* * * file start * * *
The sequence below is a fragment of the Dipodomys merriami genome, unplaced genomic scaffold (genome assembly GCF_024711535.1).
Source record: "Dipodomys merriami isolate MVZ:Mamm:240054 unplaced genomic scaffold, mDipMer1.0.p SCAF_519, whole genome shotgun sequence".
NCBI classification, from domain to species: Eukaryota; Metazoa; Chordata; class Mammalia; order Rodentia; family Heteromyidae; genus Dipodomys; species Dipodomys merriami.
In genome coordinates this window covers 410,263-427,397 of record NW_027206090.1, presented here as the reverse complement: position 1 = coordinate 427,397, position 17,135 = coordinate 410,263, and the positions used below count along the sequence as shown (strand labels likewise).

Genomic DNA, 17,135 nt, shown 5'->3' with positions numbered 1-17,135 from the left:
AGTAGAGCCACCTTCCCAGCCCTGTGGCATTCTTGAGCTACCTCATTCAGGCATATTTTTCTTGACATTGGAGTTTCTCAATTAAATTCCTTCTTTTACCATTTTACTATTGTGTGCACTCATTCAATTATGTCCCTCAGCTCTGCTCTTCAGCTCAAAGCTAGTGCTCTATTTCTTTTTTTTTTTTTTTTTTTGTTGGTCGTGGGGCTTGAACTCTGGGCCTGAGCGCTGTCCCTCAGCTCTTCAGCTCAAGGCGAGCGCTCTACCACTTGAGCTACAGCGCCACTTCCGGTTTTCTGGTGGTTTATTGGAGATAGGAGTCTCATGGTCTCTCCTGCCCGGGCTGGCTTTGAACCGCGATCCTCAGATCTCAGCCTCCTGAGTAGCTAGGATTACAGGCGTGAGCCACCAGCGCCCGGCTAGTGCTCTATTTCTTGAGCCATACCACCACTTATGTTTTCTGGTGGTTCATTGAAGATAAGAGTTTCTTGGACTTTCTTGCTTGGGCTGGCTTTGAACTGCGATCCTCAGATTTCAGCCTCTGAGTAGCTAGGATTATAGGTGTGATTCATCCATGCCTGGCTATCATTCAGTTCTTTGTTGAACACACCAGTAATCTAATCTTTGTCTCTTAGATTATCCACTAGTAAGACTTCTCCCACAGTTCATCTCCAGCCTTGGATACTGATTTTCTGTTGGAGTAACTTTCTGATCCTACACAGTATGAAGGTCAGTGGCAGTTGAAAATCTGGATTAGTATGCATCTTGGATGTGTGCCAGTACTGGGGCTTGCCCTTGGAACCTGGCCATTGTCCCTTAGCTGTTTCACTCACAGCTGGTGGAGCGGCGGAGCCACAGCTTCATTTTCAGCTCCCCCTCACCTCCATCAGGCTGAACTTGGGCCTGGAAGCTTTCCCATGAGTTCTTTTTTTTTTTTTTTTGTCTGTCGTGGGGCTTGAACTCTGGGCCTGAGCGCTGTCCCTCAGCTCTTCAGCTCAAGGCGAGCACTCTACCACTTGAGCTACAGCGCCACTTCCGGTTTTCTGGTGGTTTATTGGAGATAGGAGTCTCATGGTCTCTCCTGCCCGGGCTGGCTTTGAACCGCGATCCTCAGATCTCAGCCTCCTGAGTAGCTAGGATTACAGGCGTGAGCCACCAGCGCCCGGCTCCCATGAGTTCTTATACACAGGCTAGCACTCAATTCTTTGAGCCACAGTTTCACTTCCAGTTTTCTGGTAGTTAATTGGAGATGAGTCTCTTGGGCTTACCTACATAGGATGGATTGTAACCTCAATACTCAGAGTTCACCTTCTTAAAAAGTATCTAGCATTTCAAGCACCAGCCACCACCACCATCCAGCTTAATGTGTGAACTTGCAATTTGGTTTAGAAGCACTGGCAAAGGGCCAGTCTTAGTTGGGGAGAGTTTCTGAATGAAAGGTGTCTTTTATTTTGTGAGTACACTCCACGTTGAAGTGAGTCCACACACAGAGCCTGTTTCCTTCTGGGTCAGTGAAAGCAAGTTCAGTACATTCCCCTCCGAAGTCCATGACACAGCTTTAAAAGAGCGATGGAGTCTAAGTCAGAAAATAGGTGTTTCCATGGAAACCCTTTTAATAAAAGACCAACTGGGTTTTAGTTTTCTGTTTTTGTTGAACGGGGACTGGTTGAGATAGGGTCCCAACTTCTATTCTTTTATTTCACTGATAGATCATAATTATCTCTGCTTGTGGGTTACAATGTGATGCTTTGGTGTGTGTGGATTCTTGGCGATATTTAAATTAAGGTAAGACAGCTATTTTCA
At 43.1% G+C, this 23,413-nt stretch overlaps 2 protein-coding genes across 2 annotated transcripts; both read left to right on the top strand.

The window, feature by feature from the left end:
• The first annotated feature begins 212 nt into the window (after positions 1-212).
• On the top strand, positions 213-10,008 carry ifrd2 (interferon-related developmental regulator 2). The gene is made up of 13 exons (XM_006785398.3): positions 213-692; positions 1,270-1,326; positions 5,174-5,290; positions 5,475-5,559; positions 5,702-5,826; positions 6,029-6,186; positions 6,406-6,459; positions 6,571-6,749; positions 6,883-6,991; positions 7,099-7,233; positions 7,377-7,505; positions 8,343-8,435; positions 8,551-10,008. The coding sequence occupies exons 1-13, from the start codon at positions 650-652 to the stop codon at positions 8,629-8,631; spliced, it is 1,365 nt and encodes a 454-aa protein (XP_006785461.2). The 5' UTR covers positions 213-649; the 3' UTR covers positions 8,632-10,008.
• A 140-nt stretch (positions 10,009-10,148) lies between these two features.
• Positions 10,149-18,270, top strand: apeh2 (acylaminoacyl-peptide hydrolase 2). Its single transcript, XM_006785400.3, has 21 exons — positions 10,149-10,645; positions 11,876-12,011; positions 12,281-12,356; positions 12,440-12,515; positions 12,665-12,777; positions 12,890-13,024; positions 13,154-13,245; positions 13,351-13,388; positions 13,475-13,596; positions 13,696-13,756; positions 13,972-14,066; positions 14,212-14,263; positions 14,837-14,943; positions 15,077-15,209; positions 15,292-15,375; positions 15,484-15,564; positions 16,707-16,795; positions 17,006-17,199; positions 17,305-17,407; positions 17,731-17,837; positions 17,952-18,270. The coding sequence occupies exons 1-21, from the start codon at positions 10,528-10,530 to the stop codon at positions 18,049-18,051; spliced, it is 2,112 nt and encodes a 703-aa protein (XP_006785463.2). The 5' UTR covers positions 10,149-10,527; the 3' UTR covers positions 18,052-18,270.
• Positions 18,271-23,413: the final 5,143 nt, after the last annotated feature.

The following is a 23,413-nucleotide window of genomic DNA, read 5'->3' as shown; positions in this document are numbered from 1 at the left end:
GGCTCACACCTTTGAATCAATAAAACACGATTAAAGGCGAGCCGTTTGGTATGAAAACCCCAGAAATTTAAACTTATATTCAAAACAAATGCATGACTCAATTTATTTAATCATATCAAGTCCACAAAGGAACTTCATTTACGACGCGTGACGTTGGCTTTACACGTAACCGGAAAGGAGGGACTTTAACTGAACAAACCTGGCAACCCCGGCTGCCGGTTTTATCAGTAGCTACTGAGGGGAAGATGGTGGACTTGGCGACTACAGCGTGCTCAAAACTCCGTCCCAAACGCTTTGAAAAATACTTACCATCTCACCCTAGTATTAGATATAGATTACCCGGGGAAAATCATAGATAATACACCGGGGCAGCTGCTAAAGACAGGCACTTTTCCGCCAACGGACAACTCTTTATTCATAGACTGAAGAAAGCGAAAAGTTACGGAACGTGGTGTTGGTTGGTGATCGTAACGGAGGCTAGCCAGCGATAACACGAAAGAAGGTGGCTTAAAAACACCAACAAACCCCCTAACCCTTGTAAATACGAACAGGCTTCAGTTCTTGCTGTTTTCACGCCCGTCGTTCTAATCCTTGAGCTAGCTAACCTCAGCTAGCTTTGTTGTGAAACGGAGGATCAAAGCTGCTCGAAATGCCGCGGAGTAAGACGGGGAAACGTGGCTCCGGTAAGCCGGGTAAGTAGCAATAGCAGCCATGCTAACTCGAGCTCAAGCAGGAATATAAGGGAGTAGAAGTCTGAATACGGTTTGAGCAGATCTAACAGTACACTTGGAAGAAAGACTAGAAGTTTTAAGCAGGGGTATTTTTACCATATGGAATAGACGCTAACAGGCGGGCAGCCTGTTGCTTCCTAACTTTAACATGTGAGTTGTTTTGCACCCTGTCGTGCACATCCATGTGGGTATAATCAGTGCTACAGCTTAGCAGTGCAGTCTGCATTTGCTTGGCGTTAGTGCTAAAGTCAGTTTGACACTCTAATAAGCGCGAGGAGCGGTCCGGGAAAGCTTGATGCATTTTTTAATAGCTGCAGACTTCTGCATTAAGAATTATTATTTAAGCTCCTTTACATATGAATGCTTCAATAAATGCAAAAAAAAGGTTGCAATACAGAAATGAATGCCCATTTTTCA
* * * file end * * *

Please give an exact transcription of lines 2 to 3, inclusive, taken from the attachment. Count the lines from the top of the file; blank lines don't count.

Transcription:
Source record: "Dipodomys merriami isolate MVZ:Mamm:240054 unplaced genomic scaffold, mDipMer1.0.p SCAF_519, whole genome shotgun sequence".
NCBI classification, from domain to species: Eukaryota; Metazoa; Chordata; class Mammalia; order Rodentia; family Heteromyidae; genus Dipodomys; species Dipodomys merriami.